1 as time goes on.
   – P of flipping in the opposite direction
     remains constant and tiny.
 • Observed
   – Bits tend to decay in predictable order
   – Actual order of decay appeared fairly
     random wrt location.
RSA Key Generation

 •   Choose two prime numbers p and q
 •   N=pq
 •   Φ(n) = (p-1)(q-1)
 •   e  public key exponent
 •   de ≡ 1(mod Φ(n))
 •   d  private key exponent
RSA keys

• RSA public key consists
  – Modulus N
  – Public key exponent e
• RSA private key consists
  – Private exponent d
• Optional values
  – Prime factor p and q of N
  – d mod(p-1)
  – d mod(q-1)
  – q-1 mod p
Reconstructing RSA private keys

 Previous approaches
 • Let n=lg(N)
 • N can be factored in polynomial time
   – Coppersmith [14]
     • given the n/4 LSB of p
   – Boneh, Durfee and Frankel [9]
     • given the n/4 LSB of d
   – Blomer and May [7]
     • given the n/4 LSB of d mod(p-1)
Reconstructing RSA private keys

 • Error could be distributed across all bits
   of the key data, so previous
   approaches are not directly applicable

 • Given, public modulus N
 • p’ and q’ are recovered from memory
 • Deduce values for the original p and q
   by iteratively reconstructing them from
   LSBs.
Reconstructing RSA private keys

 • δ -> probability of unidirectional decay.
 • 1024-bit primes (2048-bit key)
   – δ = 4%
     • median reconstruction time = 4.5s
   – δ = 6%
     • median reconstruction time = 2.5min
 • 512-bit primes
   – δ = 10%
     • median reconstruction time = 1min
Identifying RSA keys in memory

 • Most widely used format for RSA is as
   specified in PKCS
   – This object, packaged in DER encoding is
     the standard format for storage and
     interchange of private keys.
 • They search of identifying features of
   the DER-encoding itself.
   – Sequence identifier 0x30 followed a few
     bytes later by the DER encoding of the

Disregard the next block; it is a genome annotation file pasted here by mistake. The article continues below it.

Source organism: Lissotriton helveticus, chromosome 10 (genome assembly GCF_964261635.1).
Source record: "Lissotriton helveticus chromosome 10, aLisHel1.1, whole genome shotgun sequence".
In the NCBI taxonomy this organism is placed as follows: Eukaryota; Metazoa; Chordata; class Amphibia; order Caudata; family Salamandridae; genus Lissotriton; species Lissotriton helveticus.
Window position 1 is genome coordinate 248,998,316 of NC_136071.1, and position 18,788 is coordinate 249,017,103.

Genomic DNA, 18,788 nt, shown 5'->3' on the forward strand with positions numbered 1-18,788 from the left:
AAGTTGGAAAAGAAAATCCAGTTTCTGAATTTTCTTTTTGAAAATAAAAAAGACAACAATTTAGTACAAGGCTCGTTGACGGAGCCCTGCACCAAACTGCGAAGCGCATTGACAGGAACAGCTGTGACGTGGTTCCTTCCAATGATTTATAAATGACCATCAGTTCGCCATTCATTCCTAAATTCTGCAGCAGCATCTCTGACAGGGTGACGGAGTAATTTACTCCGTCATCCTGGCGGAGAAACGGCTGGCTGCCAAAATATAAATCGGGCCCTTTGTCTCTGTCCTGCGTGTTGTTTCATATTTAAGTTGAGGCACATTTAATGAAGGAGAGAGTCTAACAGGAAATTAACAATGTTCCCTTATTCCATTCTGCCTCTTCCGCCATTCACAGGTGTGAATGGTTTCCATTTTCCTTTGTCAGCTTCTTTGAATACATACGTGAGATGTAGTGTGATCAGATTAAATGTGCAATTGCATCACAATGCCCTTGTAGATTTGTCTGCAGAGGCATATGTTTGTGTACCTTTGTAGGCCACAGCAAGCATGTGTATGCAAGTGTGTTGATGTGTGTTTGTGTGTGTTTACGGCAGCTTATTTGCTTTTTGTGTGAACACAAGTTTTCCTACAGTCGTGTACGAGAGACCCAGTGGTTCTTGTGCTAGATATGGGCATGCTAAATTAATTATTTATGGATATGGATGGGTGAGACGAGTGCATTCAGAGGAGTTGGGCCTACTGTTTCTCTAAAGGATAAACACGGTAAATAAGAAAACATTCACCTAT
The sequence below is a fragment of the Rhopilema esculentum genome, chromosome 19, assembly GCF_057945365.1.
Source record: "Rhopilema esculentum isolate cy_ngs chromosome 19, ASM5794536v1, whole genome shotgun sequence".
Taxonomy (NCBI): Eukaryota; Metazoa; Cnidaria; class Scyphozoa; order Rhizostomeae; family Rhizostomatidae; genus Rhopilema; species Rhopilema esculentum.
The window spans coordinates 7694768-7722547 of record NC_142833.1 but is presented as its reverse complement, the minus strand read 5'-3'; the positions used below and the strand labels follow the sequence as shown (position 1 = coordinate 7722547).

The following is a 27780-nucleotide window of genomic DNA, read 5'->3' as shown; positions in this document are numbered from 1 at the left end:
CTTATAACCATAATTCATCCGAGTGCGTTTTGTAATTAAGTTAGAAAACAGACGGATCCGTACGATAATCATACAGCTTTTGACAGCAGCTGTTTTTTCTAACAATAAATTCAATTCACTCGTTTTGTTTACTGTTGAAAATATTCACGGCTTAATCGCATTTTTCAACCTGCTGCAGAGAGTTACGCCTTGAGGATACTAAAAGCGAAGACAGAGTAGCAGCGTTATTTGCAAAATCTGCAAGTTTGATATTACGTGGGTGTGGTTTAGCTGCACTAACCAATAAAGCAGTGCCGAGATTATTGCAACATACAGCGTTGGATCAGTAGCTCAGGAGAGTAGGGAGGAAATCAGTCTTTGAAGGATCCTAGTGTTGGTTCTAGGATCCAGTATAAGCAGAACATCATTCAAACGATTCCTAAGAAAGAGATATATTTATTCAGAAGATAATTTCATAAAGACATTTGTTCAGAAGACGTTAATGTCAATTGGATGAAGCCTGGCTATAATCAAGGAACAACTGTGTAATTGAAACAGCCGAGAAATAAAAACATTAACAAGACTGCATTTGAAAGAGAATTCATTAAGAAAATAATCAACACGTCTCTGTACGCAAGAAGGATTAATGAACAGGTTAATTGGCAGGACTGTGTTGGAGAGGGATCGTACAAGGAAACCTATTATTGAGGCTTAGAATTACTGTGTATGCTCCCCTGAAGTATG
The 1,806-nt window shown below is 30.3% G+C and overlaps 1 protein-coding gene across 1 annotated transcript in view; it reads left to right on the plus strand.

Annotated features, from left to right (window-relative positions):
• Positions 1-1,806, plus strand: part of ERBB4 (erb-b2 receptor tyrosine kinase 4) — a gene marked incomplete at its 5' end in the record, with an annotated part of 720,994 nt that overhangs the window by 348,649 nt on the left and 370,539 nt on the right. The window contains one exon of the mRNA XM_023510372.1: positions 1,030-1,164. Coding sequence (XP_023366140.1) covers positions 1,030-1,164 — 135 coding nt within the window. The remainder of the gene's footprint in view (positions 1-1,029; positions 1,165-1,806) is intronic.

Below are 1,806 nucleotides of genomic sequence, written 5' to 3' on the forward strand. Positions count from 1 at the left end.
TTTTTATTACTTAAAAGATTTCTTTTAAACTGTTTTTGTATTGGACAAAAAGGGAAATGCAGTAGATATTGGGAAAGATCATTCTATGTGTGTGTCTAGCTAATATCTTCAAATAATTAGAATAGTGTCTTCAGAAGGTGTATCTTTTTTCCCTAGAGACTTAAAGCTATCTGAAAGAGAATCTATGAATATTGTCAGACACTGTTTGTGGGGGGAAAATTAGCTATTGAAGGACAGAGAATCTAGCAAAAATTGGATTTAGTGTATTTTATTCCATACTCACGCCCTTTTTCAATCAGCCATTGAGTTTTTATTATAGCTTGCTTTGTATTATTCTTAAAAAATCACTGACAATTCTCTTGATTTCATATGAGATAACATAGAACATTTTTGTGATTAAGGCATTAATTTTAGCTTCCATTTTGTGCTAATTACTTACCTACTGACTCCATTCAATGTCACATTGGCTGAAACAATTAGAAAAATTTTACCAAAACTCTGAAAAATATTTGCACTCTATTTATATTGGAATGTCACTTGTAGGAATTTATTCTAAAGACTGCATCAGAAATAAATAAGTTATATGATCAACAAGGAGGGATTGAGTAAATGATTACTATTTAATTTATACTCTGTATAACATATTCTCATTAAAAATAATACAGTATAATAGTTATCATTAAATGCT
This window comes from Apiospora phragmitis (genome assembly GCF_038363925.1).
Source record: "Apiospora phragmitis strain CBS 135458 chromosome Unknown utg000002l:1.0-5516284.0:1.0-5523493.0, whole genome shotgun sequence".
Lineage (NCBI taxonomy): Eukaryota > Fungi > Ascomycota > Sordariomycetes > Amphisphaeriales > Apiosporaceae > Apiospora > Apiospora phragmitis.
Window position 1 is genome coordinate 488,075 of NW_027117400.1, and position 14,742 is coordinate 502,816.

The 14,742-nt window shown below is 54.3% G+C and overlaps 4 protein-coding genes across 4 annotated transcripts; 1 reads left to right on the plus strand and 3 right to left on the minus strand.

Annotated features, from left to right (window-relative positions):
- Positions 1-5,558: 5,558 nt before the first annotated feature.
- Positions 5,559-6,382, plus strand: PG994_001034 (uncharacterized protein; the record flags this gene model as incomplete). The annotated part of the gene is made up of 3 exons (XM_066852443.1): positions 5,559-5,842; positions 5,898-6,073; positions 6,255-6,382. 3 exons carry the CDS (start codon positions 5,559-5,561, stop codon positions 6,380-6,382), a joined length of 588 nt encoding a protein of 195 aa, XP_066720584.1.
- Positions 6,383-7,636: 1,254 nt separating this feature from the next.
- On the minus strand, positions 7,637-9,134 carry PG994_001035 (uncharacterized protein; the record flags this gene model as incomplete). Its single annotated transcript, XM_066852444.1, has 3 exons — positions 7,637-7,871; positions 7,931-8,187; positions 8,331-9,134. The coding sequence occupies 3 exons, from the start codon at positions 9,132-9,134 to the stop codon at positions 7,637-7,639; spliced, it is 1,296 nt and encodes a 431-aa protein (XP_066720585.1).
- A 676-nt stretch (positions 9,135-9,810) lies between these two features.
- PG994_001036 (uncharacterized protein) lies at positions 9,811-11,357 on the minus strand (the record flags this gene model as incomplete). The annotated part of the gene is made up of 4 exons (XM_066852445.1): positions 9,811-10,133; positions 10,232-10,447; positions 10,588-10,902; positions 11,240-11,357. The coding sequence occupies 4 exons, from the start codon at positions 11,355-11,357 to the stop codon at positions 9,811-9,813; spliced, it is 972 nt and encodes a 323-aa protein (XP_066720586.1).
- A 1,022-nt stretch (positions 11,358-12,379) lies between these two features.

RSA version number and then by the DER
     encoding of the next field.
Attacking … BitLocker

 • BitLocker –
   – operates as a filter driver
   – Resides between the file system and the
     disk driver, encrypting and decrypting
     individual sectors on demand.
   – AES encryption in CBC mode
   – Secret pad key and CBC encryption key
BitLocker Procedure
BitUnLocker

 • External USB hard-disk containing
   Linux
 • A custom SYSLINUX-based bootloader
 • FUSD filter driver that allows BitLocker
   volumes to be mounted under Linux.

 • ATTACK- Power cut, connect external
   USB hard disk and boot.
   – Dump Memory image and apply keyfind
     algorithm.
Attacking … Loop-AES

 • Loop-AES – on-the-fly disk encryption
   package for Linux systems.
 • Encrypt AES in CBC mode
 • Each disk block is encrypted with one
   of 64-encryption keys.
 • Additional AES key to generate IVs.
 • keyfind program revealed 65 AES keys.
 • For each of the AES keys, it maintains
   two copies of the key schedule in
   memory, one normal copy and one with
   each bit inverted.
Countermeasures and Limitations

 • Scrubbing Memory
   – Avoid storing keys in memory
   – Overwrite unwanted keys
   – Systems can also memory at boot time
 • Limit booting from network or
   removable media
 • Avoiding precomputation
 • Physical Defenses
   – Sensors respond to low temperatures or
     opening of computer’s case
Countermeasures and Limitations

 • Encrypting in the disk Controller
   – Main encryption keys are stored in the disk
     controller rather than in DRAM
Conclusions

 • DRAMs hold their values for surprisingly
   long intervals without power or refresh.
 • Defeat several popular disk encryption
   systems.
 • Today’s Trusted Computing technologies
   cannot protect keys that are already in
   memory
 • Architecture should be changed
 • DRAM is untrusted and avoid storing
   sensitive data there